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Figurative Language, Imagery, Motif

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Sherry Yu

on 30 October 2013

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Transcript of Figurative Language, Imagery, Motif

"At length did cross an Albatross: Thorough the fog it came;
As if it had been a Christian soul,
We hailed it in God's name."
Nature is a main motif throughout Rime, using the sun and moon, water, and the Albatross to convey the overall theme of the poem.
Describes objects as if they are living.
Religion is a prominent theme in Rime, as the author uses three different representations of religion: the wedding, prayer, and Biblical references
Creating Meaning
"At length did cross an Albatross:
Through the fog it came;
As if it had been a Christian soul,
We hailed it in God's name."
AP English Literary Devices
Motifs in Rime of the Ancient Mariner
Motif: a recurring theme, symbol, or idea in literary work
The use of vivid or figurative language to represent objects, actions, or ideas.
"In mist or cloud, on mast or shroud,
It perched for vespers nine;
Whiles all the night, through fog-smoke white,
Glimmered the white Moon-shine" stanza 19
Figurative Language
Figurative Language includes similes, metaphors, personification, and hyperbole.

It is used to create imagery and emotion through comparisons or exaggeration.
Similes & Metaphors
Creates imagery through comparison
"Sometimes a-dropping from the sky
I heard the sky-lark sing"

"And now t'was like all instruments"

"A noise like of a hidden brook
In the leafy month of June"
Setting the Scene
"As idle as a painted ship
Upon an painted ocean."

"The Water, like a witch's oils"
The sun and moon reflect each other, and the moon dictates everything that happens in the poem.

"Beneath the lightning and the Moon/The dead men gave a groan."

"The harbour-bay was clear as glass,/ So smoothly it was strewn!/And on the bay the moonlight lay,/And the shadow of the moon."
The harbour-bay was clear as glass,
So smoothly it was strewn!
And on the bay the moonlight lay,
And the shadow of the moon
"Her locks were yellow as gold:
Her skin was as white as leprosy"

"Still as a slave before his lord"

"All fixed on me their stony eyes."
The Sun
"The sun came up upon the left,
Out of the sea came he!"
"As if through dungeon-grate he peered,
With broad and burning face."
"Nor dim nor red, like God's own head,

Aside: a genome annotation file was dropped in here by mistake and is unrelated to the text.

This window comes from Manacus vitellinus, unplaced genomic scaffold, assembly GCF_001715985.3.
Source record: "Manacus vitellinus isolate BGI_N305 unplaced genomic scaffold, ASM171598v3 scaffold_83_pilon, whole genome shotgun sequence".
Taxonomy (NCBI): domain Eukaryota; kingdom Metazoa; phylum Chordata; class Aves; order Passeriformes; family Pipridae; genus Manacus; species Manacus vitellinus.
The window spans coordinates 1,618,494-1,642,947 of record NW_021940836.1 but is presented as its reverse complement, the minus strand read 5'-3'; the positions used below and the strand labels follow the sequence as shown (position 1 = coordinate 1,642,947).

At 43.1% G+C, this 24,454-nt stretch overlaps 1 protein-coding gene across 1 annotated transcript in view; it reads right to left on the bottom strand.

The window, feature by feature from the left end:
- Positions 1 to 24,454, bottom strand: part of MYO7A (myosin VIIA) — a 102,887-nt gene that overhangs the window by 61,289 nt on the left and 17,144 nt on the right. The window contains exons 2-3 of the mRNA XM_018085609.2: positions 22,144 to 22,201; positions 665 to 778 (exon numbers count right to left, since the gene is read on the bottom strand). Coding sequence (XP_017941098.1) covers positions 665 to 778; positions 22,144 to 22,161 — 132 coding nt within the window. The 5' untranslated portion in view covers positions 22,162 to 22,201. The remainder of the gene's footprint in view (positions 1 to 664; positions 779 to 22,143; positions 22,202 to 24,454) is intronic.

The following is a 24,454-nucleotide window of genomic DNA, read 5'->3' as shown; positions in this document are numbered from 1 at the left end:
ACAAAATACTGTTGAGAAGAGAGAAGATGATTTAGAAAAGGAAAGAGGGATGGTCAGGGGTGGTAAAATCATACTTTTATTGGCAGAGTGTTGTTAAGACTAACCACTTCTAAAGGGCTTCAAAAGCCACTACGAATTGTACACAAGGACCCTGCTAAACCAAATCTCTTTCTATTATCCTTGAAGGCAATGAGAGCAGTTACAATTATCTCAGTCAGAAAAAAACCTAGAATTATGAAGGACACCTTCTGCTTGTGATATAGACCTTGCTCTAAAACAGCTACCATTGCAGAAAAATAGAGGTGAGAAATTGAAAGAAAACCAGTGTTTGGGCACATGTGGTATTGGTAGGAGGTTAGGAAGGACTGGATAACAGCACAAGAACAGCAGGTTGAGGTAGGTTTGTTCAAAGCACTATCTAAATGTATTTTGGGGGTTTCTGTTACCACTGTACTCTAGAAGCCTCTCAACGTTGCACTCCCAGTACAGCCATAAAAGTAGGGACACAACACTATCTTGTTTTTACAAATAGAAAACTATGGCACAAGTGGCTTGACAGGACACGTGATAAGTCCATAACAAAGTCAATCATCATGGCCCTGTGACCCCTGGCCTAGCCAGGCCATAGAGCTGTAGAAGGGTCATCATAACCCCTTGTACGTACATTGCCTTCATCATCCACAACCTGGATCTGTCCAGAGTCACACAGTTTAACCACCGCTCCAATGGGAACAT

The glorious Sun uprist."
"Are those her ribs through which the sun
Did per, as through a grate?"
Other Personification
"He loved
the bird that loved the man
Who shot him with his bow"
Sun and Moon
"I looked to Heaven, and tried to pray:
But or ever a prayer had gusht,
A wicked whisper came, and made
my heart as dry as dust"

"We drifted o'er the harbour-bar,
And I with sobs did pray-
O let me be awake, my God!
Or let me sleep away"

The theme of prayer in the poem is a recurring motif-the mariner only prays when he is crying out to God for freedom from his pain. However, the Albatross falls into the ocean when he blessed the "slimy things" that he had hated at first, symbolizing the curse being broken. (Love for your enemy is a virtue of Biblical following).
First reference to moon
Moon is superior, no weather or activity can deter its shine
Such a prominent figure that it is indicative of what's to come.
Water is a paradox of survival and death

"The ice was here, the ice was there,/The ice was all around"

"Water, water, everywhere,/Nor any drop to drink."
"He prayeth well, who loveth well
Both man and bird and beast"
"And now the STORM-BLAST came and he
Was tyrannous and strong:
He stuck with his o'ertaking wings,
And chased south along."
"The Sun's rim dips; the stars rush out:
At one stride comes the dark;
With far-heard whisper o'er the sea."
"The stars were dim, and thick the night,/The steerman's face by his lamp gleamed white;/From the sails the dew did drip-/Till clombe above the eastern bar/The horned Moon, with one bright star/Within the nether tip."
"I watched their rich attire:
Blue, glossy green, and velvet black,